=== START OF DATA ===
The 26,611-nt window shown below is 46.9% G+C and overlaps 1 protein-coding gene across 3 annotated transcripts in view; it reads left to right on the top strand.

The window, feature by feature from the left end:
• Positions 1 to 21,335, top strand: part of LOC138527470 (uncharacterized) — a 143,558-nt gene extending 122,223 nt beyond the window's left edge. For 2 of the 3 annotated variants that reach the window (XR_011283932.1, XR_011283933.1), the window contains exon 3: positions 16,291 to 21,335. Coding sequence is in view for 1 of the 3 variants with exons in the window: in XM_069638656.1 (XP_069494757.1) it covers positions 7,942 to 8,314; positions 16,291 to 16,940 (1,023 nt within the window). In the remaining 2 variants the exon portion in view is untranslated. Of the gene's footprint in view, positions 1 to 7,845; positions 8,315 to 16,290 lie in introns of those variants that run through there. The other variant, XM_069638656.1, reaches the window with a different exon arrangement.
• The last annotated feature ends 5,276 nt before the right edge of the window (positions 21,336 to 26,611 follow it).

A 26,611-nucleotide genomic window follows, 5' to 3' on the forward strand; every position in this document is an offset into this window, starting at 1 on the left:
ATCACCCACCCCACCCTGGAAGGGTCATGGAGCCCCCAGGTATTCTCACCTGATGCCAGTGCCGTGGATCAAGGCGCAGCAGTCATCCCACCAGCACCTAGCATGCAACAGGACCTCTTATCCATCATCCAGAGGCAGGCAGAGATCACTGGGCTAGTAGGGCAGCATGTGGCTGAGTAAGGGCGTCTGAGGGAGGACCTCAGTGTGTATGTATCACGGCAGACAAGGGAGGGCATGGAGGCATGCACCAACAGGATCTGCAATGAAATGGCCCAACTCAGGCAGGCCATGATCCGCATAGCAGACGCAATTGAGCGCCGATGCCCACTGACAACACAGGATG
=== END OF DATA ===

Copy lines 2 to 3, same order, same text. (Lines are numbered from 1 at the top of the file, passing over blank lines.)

The window, feature by feature from the left end:
• Positions 1 to 21,335, top strand: part of LOC138527470 (uncharacterized) — a 143,558-nt gene extending 122,223 nt beyond the window's left edge. For 2 of the 3 annotated variants that reach the window (XR_011283932.1, XR_011283933.1), the window contains exon 3: positions 16,291 to 21,335. Coding sequence is in view for 1 of the 3 variants with exons in the window: in XM_069638656.1 (XP_069494757.1) it covers positions 7,942 to 8,314; positions 16,291 to 16,940 (1,023 nt within the window). In the remaining 2 variants the exon portion in view is untranslated. Of the gene's footprint in view, positions 1 to 7,845; positions 8,315 to 16,290 lie in introns of those variants that run through there. The other variant, XM_069638656.1, reaches the window with a different exon arrangement.